Under the Radar with Tom Bureau
For our first interview of 2019, we find out how Immediate Media's CEO got his start in the industry, through an unlikely avenue, what it's like having conversations with national treasures and what he's learned along the way...
Ellie Austin scored a job at Immediate Media as a Features Writer for Radio Times after graduating from the Magazine Journalism MA course at City University. Here she talks about working in the fast-paced world of a major weekly magazine and the power of a good coffee.
What made you want to work in the magazine industry?
I wish it was romantic, but having left Nottingham University I needed money in a hurry to go travelling around the world, and selling ads seemed the most productive way of getting there. Little did I know that as a result, after 12 months travelling around Africa, India and South East Asia, I would embark on a 25 year media career that has included magazines a fair amount.
Can you chart your journey from when you started out to your current position?
I realised pretty early that I wanted to be in charge, so I worked for small entrepreneurial businesses where I could be quite senior quite fast. That led to meeting a bunch of entrepreneurs and getting involved in start-ups. I got into digital very early in 1995, and was a co-founder and CEO of VC backed Silicon Media Group, which we sold to CNET Networks. I ran CNET in Europe for 5 years and then met Richard Lenane at Exponent Private Equity and together we created Immediate Media Company, which is IMHO an awesome business.
Do you have a go-to work outfit?
Mainly jeans, I guess. And possibly a shirt.
What do you turn to when you’re on deadline – tea/coffee/snacks?
I’d like to say exercise, but mainly coffee and chocolate.
What’s the most unusual situation you’ve found yourself in because of your job?
Having a long chat with Stephen Hawkins alongside Aidan Turner and Sir Richard Attenborough at the Radio Times Covers Party. That pretty much sums up the most profitable magazine brand in the UK.
What would people be surprised to know about your job?
I don’t actually do any of the real work, but sometimes I help people by taking obstacles out of the way. At least that’s the theory.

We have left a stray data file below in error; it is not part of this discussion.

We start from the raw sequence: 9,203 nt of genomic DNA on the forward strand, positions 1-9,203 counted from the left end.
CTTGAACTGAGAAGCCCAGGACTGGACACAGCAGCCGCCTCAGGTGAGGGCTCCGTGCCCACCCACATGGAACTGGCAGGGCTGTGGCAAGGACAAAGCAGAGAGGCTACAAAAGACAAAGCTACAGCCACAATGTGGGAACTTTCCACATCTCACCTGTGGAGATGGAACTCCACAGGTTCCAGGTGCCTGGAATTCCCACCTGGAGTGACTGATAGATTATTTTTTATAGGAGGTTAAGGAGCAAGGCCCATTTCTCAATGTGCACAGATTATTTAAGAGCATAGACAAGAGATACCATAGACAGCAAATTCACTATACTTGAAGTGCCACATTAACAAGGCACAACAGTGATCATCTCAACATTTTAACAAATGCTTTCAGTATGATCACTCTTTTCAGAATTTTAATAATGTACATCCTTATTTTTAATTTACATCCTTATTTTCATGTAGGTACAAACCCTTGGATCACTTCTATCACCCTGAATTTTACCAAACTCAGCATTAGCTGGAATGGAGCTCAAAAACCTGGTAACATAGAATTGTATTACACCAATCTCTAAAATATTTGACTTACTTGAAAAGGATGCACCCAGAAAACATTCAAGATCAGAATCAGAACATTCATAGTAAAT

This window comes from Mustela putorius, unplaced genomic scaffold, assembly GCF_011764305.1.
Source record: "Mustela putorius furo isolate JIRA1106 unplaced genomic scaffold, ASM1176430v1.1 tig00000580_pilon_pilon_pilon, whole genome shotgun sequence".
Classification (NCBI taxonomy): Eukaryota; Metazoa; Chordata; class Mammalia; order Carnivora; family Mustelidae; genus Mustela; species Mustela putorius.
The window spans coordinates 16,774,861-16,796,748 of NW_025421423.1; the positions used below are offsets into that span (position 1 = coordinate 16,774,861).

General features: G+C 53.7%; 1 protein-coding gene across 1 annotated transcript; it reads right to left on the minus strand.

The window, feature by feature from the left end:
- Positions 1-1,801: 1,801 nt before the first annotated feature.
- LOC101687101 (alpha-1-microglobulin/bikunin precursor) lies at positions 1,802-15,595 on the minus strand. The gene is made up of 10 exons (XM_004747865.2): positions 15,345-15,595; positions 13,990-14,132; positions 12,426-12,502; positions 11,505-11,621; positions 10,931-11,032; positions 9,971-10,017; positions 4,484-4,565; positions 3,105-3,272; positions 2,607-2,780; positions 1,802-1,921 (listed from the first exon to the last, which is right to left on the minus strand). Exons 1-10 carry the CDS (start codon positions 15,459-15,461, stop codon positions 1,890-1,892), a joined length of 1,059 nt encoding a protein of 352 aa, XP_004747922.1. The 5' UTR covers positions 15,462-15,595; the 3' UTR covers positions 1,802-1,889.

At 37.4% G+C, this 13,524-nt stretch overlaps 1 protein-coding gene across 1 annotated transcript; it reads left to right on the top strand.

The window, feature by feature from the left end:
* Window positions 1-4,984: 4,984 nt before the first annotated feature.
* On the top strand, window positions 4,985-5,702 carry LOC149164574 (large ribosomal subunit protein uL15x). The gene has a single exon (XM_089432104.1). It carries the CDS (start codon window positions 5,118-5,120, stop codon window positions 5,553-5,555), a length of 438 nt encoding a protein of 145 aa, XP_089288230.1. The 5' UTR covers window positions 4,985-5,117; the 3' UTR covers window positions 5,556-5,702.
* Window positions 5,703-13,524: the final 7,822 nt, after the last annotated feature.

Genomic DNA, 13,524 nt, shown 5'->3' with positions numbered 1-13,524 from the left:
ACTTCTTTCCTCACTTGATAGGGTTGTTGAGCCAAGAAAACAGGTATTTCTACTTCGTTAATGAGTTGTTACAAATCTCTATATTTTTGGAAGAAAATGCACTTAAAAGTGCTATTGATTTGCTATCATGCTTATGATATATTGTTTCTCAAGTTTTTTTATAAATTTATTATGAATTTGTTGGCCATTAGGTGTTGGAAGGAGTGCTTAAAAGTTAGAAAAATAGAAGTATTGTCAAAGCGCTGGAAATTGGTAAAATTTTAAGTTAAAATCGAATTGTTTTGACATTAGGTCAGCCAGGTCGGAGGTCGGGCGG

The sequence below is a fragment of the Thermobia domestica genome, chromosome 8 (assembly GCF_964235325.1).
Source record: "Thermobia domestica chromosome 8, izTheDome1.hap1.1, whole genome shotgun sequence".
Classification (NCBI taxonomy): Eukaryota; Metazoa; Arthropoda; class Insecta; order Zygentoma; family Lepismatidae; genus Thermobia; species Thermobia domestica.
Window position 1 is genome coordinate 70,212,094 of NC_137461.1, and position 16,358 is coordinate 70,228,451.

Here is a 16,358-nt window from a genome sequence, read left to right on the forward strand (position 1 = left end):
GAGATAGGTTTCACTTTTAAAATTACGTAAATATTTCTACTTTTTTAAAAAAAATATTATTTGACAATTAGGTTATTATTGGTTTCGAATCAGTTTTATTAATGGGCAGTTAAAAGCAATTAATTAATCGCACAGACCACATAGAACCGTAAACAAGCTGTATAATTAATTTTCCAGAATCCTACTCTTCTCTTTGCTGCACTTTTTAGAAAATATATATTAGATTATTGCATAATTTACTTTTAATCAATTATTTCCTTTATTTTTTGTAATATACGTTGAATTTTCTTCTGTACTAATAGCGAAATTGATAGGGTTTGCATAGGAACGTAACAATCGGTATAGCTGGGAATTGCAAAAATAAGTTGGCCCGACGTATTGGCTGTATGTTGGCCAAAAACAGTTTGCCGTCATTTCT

Walk me through your typical day.
I think the reason I love my job is that there isn’t a typical day.
How has being a member of the PPA helped you/added value to your brand?
The PPA is absolutely crucial to the industry and I think its importance is growing as we all navigate to different shores and develop different business models, as well as innovate in print magazines. From being represented on the board, to forums, to events and awards, it gives a platform to discuss what is really going on, problems that need solving, and where we need to collaborate. This is a great, robust and developing industry and the PPA is the collective voice.
If you didn’t have to sleep, how would you use the remaining hours in the day?
Working on my guitar thumb independence, like Tommy Emmanuel. And learn Italian.
What is the last photo you took on your phone (at time of interview)? Why?
Love a three ball with Al and the Swan. Has an unfair advantage at the water hazards, though.
What’s your guilty pleasure?
A hot bath with Netflix.
Whose phone number do you wish you had?
My grandparents when they were my age – that would be an interesting chat.
What’s the worst piece of advice you’ve ever been given?
Don’t take all your holidays.
What/where is your happy place?
Prussia Cove, South Cornwall.
What would people be surprised to know about you?
I can play the violin.
What would be in your Room 101?
The John Lewis Christmas ad.
Introvert or extrovert?
It changes over time.
Optimist or pessimist?
Optimist (although ask me again after March 29th).
Film or television? What are you binge-watching at the moment?
Television, these days. The Ballad of Buster Scruggs was fun.
Sweet or savoury?
Morning person or night owl?
Tea or coffee?
Emojis – cool or cringey? Which emoji do you use the most?
I really try not to unless to my kids.